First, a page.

Excerpt from “Graduating From College Me, A Dirtbag Climber Grows Up,” by Luke Mehall.
I shotgunned a beer for the first time the other night—not something I ever expected to do since I’m thirty-seven
years old. But I said, what the hell, this is the last time I’ll ever stay in the Creek Pasture campsite in Indian Creek for free again. Plus,
it was Utah 3.2 beer, and that stuff is mostly water anyways.
What’s changing is not the worst thing in the world: the BLM is starting to charge five bucks a night
per site. It is, however, worth noting that Indian Creek was the last major climbing destination in the United States that did not charge for camping.
But, our tribe is growing, services must be maintained, and those services are not free. There’s a price for being free, that’s for sure. But yeah,
freedom should be free. So should love. We live in a complex world.
I’ve been climbing at Indian Creek for almost two decades now, something that when I tell younger climbers makes me sound old school. I sense a hunger
in a lot of these younger climbers. A person who doesn’t have that hunger and desire is never going to achieve anything in climbing. But more than
that, I want young Creek aficionados to understand the value of struggling to achieve their goals out here, and a respect for the land.
I wish I could connect with more of them. The mentorship component in climbing has a hard time keeping up with our sport’s exploding popularity, and climbing
in Indian Creek gets more popular every year.
It’s popularity surprises me, considering how painful crack-climbing masochism can be. It was many, many years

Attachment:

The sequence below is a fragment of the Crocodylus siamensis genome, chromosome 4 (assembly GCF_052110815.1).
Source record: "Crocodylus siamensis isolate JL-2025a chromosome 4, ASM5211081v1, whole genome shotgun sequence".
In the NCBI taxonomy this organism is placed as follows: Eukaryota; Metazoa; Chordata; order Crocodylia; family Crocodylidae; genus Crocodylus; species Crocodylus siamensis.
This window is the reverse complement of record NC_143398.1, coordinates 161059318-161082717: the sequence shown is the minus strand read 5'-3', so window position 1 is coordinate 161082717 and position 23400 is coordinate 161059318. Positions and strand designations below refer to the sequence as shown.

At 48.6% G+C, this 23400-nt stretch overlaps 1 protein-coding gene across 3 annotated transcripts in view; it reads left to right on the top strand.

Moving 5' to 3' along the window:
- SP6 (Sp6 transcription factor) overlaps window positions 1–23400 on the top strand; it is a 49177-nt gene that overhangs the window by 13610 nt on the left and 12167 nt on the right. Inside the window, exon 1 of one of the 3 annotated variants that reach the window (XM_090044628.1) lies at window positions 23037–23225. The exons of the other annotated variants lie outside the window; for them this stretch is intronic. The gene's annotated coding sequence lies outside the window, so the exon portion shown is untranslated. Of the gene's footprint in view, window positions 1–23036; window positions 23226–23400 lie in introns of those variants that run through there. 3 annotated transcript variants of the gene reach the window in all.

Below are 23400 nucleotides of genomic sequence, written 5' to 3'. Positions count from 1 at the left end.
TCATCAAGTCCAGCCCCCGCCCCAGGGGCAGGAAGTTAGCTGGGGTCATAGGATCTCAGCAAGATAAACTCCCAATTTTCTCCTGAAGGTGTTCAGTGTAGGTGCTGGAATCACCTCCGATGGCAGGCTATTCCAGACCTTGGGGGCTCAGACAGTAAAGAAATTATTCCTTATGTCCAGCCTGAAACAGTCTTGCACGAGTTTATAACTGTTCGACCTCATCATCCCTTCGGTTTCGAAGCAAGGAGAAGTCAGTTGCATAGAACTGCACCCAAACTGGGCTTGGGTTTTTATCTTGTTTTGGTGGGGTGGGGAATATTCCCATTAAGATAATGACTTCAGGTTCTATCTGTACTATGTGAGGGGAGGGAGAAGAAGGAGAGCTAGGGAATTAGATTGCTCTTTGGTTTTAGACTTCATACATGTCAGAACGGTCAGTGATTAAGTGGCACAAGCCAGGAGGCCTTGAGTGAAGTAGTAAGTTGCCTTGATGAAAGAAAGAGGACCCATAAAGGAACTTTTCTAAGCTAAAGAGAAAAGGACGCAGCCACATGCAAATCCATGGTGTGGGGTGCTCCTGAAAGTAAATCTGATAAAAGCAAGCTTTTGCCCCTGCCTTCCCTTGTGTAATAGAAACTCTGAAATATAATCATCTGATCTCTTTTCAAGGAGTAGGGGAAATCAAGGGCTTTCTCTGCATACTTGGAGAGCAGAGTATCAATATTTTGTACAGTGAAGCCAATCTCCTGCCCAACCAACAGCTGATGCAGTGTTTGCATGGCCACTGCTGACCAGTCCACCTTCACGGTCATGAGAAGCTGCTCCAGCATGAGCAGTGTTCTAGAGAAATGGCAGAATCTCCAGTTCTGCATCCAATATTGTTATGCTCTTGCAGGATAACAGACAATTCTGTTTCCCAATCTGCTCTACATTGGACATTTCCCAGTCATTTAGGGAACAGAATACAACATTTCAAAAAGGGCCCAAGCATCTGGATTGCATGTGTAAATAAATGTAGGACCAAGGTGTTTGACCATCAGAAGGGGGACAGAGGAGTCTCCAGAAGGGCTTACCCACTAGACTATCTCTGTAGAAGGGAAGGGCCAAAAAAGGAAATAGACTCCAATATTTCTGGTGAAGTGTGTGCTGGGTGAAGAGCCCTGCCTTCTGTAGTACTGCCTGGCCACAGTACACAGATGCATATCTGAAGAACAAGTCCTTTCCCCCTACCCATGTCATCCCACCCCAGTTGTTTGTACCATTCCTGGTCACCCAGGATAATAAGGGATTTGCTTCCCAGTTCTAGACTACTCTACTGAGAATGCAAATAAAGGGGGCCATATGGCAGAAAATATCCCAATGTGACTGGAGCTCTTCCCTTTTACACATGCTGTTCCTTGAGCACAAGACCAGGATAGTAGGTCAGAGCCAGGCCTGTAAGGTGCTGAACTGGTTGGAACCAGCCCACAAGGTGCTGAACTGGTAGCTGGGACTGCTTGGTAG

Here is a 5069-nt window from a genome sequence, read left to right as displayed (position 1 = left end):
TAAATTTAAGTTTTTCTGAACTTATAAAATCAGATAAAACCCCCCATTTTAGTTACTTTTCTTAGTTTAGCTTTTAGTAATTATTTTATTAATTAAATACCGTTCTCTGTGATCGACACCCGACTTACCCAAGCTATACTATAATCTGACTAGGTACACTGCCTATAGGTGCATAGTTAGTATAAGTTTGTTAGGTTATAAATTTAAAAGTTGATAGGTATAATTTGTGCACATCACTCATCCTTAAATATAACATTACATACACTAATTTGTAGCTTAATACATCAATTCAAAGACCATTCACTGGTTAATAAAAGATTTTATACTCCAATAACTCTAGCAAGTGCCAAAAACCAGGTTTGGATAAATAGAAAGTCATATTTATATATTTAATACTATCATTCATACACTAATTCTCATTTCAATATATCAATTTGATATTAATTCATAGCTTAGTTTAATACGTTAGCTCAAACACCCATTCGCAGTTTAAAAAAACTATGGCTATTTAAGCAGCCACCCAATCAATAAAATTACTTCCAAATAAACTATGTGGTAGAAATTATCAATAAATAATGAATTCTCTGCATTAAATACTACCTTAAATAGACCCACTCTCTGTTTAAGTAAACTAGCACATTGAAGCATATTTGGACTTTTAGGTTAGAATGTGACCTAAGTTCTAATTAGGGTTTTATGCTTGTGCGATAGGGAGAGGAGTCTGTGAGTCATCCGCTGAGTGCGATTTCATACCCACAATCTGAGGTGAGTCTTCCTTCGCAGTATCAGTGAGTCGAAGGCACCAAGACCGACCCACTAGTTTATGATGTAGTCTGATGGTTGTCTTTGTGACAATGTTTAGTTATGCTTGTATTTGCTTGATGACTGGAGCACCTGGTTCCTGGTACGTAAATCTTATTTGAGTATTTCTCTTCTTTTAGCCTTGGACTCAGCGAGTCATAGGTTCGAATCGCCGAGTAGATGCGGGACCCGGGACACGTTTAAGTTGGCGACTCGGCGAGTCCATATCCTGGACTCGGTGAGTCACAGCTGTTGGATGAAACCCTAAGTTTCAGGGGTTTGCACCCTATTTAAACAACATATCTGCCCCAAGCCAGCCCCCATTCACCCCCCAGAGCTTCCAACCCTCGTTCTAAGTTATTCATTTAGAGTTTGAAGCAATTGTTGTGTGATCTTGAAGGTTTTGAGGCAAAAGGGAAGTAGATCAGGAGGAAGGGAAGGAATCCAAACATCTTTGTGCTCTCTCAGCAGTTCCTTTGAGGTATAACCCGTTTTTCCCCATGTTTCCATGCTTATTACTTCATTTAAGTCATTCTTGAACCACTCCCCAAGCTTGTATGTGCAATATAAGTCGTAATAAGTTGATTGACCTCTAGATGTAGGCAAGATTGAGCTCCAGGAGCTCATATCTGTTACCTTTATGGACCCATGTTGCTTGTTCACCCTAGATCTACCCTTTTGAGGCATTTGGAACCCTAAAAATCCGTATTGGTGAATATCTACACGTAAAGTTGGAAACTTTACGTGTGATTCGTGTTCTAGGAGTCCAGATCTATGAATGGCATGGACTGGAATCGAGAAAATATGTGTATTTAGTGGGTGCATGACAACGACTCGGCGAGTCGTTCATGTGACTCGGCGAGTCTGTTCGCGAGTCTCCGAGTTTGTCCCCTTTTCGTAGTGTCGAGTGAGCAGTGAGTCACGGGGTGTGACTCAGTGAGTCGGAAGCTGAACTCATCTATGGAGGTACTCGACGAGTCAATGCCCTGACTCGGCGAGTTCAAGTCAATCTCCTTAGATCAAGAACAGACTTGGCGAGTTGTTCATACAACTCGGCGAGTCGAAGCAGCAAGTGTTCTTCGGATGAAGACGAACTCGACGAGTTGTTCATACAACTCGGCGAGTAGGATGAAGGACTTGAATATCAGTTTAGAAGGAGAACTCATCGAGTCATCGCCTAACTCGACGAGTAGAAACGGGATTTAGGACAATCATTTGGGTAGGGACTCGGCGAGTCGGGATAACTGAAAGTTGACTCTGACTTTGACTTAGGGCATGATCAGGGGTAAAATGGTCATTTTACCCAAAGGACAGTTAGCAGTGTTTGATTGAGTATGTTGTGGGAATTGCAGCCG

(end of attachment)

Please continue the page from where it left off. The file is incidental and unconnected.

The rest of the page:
before I realized that this environment was the ultimate. I just didn’t see it at first. The climbing was too hard, too painful, too demanding. Perhaps
I just had to get through the fire, the burnout, before I fell in love.
In those early years, I recall camping at the lower Bridger Jack campsites, sites that are now closed off. I recall the older climbers talking of bigger
objectives, and mostly, I recall a statement that one of them made about forgetting what month it was. There was a kind of brilliant, beautiful absentmindedness
to this lifestyle. I remember how they would use their old juice bottles as their water bottles. I remember when the trip was coming to an end, all
they would talk about was when they would return.
Sometimes I never want to leave, but of course, everyone has to leave, eventually.
ABOUT THE AUTHOR
Luke Mehall lives in Durango, Colorado. He is the publisher of The Climbing Zine,
an independent print publication and website, and he is the author of The Great American Dirtbags, Climbing Out of Bed and American Climber. Mehall loves hearing from readers and can be contacted at firstname.lastname@example.org.
His new book, Graduating From College Me, A Dirtbag Climber Grows Up, is available on amazon.com in paperback for $13.99 or on Kindle for $5.99.
Also Read The Desert – Excerpt from “American Climber” by Luke Mehall